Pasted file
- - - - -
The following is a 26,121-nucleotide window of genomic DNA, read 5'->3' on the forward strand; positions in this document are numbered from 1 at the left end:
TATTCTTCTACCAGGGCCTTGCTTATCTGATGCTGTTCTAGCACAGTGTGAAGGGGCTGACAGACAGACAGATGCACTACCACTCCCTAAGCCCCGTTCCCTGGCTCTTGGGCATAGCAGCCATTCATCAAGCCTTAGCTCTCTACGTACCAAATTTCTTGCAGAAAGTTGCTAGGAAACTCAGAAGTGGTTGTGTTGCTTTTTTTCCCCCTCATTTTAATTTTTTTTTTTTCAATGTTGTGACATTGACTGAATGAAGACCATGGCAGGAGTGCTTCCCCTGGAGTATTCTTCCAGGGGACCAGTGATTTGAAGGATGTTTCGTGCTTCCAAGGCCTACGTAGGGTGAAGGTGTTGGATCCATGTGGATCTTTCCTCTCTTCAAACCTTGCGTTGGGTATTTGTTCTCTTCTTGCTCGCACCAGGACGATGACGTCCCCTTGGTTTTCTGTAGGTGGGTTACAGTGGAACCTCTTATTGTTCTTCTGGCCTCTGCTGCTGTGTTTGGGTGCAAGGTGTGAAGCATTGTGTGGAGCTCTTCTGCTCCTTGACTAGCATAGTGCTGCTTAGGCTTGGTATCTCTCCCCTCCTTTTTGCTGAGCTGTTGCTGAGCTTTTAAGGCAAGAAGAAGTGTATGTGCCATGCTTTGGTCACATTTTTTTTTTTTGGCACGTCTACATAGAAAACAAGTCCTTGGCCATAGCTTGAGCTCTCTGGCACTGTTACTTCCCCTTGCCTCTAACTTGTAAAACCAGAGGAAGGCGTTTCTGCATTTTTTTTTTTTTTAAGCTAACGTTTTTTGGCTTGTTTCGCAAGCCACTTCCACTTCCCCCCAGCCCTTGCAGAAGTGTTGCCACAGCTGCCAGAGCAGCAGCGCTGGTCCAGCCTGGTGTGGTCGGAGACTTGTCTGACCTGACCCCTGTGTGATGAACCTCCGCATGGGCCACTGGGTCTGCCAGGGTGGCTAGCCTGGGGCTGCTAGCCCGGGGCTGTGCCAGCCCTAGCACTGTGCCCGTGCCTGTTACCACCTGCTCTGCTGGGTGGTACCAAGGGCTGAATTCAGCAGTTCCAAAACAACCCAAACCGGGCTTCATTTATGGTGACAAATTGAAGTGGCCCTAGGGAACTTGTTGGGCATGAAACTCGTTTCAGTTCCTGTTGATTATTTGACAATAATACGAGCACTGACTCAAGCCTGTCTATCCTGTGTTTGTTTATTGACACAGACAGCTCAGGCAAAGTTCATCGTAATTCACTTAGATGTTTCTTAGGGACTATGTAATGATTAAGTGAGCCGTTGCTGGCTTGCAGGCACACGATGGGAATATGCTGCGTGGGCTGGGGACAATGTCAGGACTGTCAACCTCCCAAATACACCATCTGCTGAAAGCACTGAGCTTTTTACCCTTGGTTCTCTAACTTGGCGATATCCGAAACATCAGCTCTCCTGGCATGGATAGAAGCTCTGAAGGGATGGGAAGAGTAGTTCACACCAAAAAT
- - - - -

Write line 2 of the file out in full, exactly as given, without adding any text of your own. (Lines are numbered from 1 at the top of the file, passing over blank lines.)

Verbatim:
TATTCTTCTACCAGGGCCTTGCTTATCTGATGCTGTTCTAGCACAGTGTGAAGGGGCTGACAGACAGACAGATGCACTACCACTCCCTAAGCCCCGTTCCCTGGCTCTTGGGCATAGCAGCCATTCATCAAGCCTTAGCTCTCTACGTACCAAATTTCTTGCAGAAAGTTGCTAGGAAACTCAGAAGTGGTTGTGTTGCTTTTTTTCCCCCTCATTTTAATTTTTTTTTTTTCAATGTTGTGACATTGACTGAATGAAGACCATGGCAGGAGTGCTTCCCCTGGAGTATTCTTCCAGGGGACCAGTGATTTGAAGGATGTTTCGTGCTTCCAAGGCCTACGTAGGGTGAAGGTGTTGGATCCATGTGGATCTTTCCTCTCTTCAAACCTTGCGTTGGGTATTTGTTCTCTTCTTGCTCGCACCAGGACGATGACGTCCCCTTGGTTTTCTGTAGGTGGGTTACAGTGGAACCTCTTATTGTTCTTCTGGCCTCTGCTGCTGTGTTTGGGTGCAAGGTGTGAAGCATTGTGTGGAGCTCTTCTGCTCCTTGACTAGCATAGTGCTGCTTAGGCTTGGTATCTCTCCCCTCCTTTTTGCTGAGCTGTTGCTGAGCTTTTAAGGCAAGAAGAAGTGTATGTGCCATGCTTTGGTCACATTTTTTTTTTTTGGCACGTCTACATAGAAAACAAGTCCTTGGCCATAGCTTGAGCTCTCTGGCACTGTTACTTCCCCTTGCCTCTAACTTGTAAAACCAGAGGAAGGCGTTTCTGCATTTTTTTTTTTTTTAAGCTAACGTTTTTTGGCTTGTTTCGCAAGCCACTTCCACTTCCCCCCAGCCCTTGCAGAAGTGTTGCCACAGCTGCCAGAGCAGCAGCGCTGGTCCAGCCTGGTGTGGTCGGAGACTTGTCTGACCTGACCCCTGTGTGATGAACCTCCGCATGGGCCACTGGGTCTGCCAGGGTGGCTAGCCTGGGGCTGCTAGCCCGGGGCTGTGCCAGCCCTAGCACTGTGCCCGTGCCTGTTACCACCTGCTCTGCTGGGTGGTACCAAGGGCTGAATTCAGCAGTTCCAAAACAACCCAAACCGGGCTTCATTTATGGTGACAAATTGAAGTGGCCCTAGGGAACTTGTTGGGCATGAAACTCGTTTCAGTTCCTGTTGATTATTTGACAATAATACGAGCACTGACTCAAGCCTGTCTATCCTGTGTTTGTTTATTGACACAGACAGCTCAGGCAAAGTTCATCGTAATTCACTTAGATGTTTCTTAGGGACTATGTAATGATTAAGTGAGCCGTTGCTGGCTTGCAGGCACACGATGGGAATATGCTGCGTGGGCTGGGGACAATGTCAGGACTGTCAACCTCCCAAATACACCATCTGCTGAAAGCACTGAGCTTTTTACCCTTGGTTCTCTAACTTGGCGATATCCGAAACATCAGCTCTCCTGGCATGGATAGAAGCTCTGAAGGGATGGGAAGAGTAGTTCACACCAAAAAT